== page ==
Date of Award:


Document Type:


Degree Name:

Doctor of Philosophy (PhD)



Committee Chair(s)

James P. Shaver


James P. Shaver


Oral L. Ballam


Michael R. Bertoch


Terrance E. Hatch


Charles O. Ryan


Purpose of the Study

This study sought to determine if teacher education students in two institutions of higher education were more authoritarian or closed minded than students in other fields of study . In addition, the study was designed to explore the relationship of other variables--sex, religious affiliation, church attendance, and city size and state of child residency-- to open-closed mindedness.

Methods and Procedures

Participating in this study were 1049 junior and senior students from Utah State University and 837 subjects from Weber State College. Subjects were primarily from a Latter-day Saint (Mormon) subculture. All subjects were administered the F Scale and Rokeach's D Scale as instruments for measuring authoritarianism and dogmatism, respectively.

Two major hypotheses and 17 minor hypotheses concerning three general types of variables--personal characteristics , demographic background data, and educational characteristics---were tested.

Analysis of covariance, simple and factorial, was used to analyze the data. The analyses were computed by the general least squares solution, which permitted adjustment for unequal cell frequencies . Differences between pairs of means were tested for significance using linear comparisons.

Findings and Conclusions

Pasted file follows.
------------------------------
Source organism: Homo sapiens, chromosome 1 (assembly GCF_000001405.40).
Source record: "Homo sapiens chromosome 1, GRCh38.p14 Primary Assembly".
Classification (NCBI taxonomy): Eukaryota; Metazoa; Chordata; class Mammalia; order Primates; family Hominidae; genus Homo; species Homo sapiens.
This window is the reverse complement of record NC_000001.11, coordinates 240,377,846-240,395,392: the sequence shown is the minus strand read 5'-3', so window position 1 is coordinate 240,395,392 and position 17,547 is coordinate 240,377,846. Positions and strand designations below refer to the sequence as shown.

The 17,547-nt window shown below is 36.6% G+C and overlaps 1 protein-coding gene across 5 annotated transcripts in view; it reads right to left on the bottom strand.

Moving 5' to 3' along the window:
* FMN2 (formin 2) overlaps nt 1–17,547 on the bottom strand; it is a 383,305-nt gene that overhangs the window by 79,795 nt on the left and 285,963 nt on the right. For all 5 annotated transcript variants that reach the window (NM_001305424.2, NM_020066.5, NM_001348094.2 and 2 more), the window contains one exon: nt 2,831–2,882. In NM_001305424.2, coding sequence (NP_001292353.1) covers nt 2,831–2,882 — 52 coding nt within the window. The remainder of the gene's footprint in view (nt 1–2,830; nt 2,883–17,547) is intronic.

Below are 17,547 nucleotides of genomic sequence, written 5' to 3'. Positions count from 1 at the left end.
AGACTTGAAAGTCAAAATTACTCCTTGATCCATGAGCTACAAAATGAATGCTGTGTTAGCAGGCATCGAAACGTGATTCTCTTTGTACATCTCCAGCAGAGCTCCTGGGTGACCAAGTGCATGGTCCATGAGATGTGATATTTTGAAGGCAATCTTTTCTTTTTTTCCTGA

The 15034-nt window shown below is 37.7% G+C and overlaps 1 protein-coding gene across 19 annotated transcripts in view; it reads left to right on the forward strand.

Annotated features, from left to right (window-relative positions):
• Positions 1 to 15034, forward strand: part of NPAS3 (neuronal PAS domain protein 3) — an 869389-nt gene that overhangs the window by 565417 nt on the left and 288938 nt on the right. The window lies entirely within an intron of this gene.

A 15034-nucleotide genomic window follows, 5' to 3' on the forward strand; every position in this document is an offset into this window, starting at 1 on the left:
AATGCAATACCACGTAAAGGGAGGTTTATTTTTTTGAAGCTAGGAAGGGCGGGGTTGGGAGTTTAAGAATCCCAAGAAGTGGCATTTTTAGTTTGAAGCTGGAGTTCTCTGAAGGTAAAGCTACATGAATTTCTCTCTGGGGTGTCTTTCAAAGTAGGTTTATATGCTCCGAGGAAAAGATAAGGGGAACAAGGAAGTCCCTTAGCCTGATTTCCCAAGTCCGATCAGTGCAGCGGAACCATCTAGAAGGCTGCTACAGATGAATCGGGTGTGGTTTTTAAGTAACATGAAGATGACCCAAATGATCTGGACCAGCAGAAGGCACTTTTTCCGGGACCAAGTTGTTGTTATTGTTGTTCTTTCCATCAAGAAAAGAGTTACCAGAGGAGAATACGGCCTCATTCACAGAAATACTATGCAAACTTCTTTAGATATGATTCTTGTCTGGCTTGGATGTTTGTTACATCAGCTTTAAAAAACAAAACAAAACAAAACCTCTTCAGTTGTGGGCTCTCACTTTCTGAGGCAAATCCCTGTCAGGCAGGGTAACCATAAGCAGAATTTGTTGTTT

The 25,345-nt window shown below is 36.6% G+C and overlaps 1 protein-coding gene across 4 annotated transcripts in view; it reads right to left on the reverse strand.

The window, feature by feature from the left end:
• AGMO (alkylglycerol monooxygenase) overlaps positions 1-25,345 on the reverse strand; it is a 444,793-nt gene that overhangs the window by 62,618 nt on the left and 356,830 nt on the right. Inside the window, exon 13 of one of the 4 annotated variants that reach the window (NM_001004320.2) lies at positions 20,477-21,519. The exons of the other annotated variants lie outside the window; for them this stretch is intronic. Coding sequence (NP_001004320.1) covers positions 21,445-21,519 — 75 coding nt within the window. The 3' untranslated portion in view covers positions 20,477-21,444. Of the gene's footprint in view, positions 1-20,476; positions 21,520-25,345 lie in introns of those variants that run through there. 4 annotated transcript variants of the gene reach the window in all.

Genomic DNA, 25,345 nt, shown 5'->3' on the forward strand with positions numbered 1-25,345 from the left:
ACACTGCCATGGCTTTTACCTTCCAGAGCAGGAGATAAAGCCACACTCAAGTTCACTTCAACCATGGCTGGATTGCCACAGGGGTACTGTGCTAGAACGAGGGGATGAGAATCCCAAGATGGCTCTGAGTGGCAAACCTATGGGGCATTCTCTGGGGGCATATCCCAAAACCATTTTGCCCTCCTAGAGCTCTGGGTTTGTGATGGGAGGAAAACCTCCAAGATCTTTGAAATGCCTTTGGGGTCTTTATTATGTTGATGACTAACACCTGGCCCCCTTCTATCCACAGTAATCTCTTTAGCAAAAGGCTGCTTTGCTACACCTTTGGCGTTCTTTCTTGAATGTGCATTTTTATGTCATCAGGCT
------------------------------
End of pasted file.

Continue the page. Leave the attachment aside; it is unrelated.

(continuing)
Differences among the mean D and F Scale scores for the various academic areas were found to be significant. Students majoring in academic areas generally considered to be humanistically oriented tended to be significantly less authoritarian than those students in academic areas organized around skills or "thingism" (e.g. , social science majors were less closed minded than engineering, business and math-science majors). In addition, in analyses using only students planning to receive secondary certificates, significant differences were found among the academic majors for both the D and F scales at USU, but not at WSC.

When all students planning to teach--regardless of subject area--were categorized as one major--education--they were generally no more closed minded than any other major. Also, when prospective secondary education teachers were compared with their non-teaching counterparts in the same academic major, the differences were generally not significant.

The study considered the relationship of certain variables to the D and F Scale scores. Sex was found to be related to the D and F Scale scores. Differences between males and females were significant (p

City size and the state of residency in which subjects grew up, as well as church attendance, were significantly related to D and F Scale scores at USU . However, these factors were generally not significant for WSC subjects. In addition, church attendance and religious preference interactions were significant for the USU subjects.

The results of this study suggest that education majors are not more closed minded than students in other college fields. In addition, the findings indicate that D and F Scale scores are not independent of such variables as sex, major, religion, church attendance, geographical location of childhood residency--city size and state--and even the institution of higher education attended, and these variables should be taken into account in research designs. The factorial analysis of covariance using a general least squares solution seems particularly appropriate because it also allows adjustments for unequal frequencies which frequently occur in sampling studies such as this one.

Taking into account in research and statistical design the variables used in this study would help to eliminate inconsistent, uninterpretable findings and build a cumulative body of knowledge about the open-closed mindedness of teachers .



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